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. Last Updated: 07/27/2016

South African Generals Deny Abuses

CAPE TOWN, South Africa -- Top generals from the apartheid era denied Wednesday the military had been a political tool, saying they were neutral in obeying the rules of war.


Military leaders testified before the Truth and Reconciliation Commission as part of a special investigation into the armies of both the former apartheid government and the black liberation movements.


The Truth Commission, chaired by Nobel laureate Archbishop Desmond Tutu, was set up a year after the country's first all-race elections in 1994 to investigate abuses by all sides under apartheid.


General Constand Viljoen said the South African Defense Force had been an effective military force carrying out its patriotic duty, not a political tool of the National Party, ruling at the time and dominated by white Afrikaners.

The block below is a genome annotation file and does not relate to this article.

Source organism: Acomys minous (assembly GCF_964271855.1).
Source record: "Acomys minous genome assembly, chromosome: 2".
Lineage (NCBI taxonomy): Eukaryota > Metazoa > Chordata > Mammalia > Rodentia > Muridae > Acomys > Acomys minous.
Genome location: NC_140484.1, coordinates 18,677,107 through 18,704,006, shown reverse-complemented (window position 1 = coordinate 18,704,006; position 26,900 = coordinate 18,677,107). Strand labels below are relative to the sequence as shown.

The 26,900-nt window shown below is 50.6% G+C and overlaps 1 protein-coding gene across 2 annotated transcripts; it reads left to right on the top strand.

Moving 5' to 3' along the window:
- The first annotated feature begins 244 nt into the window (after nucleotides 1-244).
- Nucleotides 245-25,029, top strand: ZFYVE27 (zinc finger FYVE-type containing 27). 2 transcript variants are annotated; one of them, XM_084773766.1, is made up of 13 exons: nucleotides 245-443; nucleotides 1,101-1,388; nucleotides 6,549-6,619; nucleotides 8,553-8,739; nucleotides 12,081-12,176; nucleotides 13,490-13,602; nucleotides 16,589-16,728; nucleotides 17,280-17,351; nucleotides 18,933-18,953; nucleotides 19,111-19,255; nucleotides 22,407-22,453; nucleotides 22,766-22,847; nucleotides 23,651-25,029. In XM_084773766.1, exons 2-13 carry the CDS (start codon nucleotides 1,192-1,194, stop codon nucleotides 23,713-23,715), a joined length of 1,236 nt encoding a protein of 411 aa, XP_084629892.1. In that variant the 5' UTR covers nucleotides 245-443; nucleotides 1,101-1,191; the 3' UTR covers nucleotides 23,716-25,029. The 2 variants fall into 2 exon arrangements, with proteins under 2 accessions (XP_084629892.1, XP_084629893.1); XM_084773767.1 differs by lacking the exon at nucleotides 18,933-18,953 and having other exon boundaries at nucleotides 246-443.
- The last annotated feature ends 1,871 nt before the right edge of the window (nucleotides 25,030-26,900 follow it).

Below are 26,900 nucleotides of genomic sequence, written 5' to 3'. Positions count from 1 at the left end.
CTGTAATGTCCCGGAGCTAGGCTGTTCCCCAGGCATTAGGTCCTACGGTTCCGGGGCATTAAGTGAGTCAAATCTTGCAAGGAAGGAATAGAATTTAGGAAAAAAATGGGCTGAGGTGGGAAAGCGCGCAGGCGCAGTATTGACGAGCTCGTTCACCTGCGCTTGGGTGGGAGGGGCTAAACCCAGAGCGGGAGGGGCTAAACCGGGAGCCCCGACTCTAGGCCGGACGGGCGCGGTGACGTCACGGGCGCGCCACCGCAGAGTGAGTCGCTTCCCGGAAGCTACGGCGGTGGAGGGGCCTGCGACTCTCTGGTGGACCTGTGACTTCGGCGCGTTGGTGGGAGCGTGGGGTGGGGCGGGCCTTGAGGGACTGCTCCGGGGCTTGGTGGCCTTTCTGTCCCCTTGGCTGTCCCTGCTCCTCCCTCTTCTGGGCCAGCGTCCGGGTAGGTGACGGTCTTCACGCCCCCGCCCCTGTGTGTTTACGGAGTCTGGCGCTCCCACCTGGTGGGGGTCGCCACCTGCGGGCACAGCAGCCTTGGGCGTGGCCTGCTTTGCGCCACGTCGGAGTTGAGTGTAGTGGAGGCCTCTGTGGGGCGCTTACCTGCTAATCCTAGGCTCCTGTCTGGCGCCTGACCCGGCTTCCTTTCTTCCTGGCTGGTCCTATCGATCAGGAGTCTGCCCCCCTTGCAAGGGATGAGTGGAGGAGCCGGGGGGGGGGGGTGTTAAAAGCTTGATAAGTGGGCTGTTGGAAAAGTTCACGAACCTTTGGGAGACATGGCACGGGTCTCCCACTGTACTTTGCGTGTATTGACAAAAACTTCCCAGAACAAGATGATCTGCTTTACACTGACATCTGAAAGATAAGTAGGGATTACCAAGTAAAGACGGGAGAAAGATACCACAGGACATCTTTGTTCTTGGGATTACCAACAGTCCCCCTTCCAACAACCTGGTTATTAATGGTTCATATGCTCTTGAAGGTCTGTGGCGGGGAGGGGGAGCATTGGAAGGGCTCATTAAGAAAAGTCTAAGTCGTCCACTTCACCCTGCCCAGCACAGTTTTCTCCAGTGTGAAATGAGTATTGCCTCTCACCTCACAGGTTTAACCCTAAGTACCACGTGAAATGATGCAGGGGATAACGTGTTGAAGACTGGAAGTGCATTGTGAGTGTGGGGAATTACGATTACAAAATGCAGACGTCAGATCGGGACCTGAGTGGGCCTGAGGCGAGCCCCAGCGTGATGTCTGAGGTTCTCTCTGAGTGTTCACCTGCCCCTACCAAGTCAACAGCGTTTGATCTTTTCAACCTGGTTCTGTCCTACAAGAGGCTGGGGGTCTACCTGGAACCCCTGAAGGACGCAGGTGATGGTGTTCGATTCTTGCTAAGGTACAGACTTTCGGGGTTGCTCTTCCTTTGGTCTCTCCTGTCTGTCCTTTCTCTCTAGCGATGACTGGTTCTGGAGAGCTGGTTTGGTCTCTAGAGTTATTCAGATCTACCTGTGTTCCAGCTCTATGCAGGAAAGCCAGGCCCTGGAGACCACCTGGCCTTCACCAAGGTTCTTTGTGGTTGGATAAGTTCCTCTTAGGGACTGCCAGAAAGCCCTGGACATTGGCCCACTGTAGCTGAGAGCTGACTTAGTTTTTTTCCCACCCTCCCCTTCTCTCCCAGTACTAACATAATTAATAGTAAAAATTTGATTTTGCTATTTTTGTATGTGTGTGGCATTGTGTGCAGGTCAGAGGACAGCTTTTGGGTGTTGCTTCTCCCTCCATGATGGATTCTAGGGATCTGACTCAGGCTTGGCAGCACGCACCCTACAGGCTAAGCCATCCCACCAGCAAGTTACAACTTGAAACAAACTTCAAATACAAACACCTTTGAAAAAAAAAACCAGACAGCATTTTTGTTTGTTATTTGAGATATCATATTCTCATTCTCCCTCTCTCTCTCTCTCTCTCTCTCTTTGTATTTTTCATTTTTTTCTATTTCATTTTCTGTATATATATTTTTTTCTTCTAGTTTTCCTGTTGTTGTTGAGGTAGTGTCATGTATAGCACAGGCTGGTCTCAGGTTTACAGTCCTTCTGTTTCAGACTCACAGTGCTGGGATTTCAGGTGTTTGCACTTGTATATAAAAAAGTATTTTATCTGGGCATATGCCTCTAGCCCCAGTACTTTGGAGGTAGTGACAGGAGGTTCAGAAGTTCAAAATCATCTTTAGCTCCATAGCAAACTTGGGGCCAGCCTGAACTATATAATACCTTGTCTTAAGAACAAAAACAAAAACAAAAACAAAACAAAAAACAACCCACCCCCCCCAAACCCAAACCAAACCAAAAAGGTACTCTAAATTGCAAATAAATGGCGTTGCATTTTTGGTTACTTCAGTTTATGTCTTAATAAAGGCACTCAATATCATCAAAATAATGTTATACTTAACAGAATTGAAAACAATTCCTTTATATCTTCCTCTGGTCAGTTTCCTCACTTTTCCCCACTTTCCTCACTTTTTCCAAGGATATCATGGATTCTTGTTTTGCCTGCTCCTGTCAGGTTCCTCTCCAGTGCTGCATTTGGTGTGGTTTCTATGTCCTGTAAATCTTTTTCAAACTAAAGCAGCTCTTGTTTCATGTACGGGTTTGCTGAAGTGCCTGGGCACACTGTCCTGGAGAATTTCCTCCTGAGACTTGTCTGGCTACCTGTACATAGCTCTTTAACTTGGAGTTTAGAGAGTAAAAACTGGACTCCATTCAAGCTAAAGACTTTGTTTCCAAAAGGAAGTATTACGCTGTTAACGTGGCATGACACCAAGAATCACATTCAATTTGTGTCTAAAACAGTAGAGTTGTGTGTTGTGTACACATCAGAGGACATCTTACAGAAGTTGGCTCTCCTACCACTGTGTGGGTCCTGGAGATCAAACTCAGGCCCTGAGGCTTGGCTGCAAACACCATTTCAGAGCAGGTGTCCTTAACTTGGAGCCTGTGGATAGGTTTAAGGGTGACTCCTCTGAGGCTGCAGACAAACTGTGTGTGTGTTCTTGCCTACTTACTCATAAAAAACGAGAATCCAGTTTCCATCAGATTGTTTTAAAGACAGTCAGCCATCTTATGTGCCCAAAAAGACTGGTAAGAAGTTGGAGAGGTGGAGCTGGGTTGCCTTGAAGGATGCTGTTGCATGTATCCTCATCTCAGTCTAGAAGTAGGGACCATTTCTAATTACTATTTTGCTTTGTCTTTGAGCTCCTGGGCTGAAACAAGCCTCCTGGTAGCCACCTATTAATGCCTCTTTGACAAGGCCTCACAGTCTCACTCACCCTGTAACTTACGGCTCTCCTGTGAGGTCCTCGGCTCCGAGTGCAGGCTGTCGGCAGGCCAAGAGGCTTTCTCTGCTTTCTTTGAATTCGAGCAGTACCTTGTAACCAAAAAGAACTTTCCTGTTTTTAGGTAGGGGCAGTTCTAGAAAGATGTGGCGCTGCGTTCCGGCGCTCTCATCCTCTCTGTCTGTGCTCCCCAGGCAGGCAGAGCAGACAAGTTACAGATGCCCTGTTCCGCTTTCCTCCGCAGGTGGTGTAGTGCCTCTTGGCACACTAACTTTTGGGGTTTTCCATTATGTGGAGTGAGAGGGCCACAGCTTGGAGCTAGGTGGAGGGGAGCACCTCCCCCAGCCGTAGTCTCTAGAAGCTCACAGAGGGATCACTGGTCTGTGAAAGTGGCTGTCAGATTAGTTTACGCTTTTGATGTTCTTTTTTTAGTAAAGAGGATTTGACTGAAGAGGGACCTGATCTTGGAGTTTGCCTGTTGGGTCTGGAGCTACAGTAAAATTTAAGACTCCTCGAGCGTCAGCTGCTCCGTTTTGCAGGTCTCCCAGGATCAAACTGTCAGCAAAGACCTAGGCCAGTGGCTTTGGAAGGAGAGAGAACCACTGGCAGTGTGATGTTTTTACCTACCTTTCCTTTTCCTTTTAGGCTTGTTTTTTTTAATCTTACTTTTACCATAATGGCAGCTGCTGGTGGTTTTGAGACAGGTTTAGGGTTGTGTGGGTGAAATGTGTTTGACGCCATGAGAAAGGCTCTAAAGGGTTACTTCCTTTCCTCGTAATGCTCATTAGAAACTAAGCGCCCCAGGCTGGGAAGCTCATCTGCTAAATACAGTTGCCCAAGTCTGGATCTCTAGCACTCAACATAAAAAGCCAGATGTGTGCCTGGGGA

"The previous defense force was politically neutral ... we served the former state with effectiveness. During the transitional period [to a new government], we also served effectively,"he said.


The military fought in defense of the apartheid state both within South Africa's borders and across southern Africa, from Mozambique to Angola.


But Viljoen said South Africa's military had not committed human rights abuses.


"We deliberately avoided these and trained our forces accordingly,"he said, blaming the black liberation movements for taking the conflicts into the African bush and using the local populace as a "human shield."


Viljoen said the conflicts had to be seen in the light of the Cold War in the 1970s and 1980s, and the army had sought to protect South Africa from communist expansion when the Soviet bloc was backing many of the region's liberation movements.


Former special forces head Major General Joep Joubert, who is applying for amnesty from the commission for unspecified acts during his military career, said racial issues never came into the conflict.


In the generals' testimony, the Truth Commission itself came under attack. General Georg Meiring, Defense Force head from 1993 to 1994, said soldiers who served the old government see the TRC as biased. "Many of our members do not wish to become involved," he said.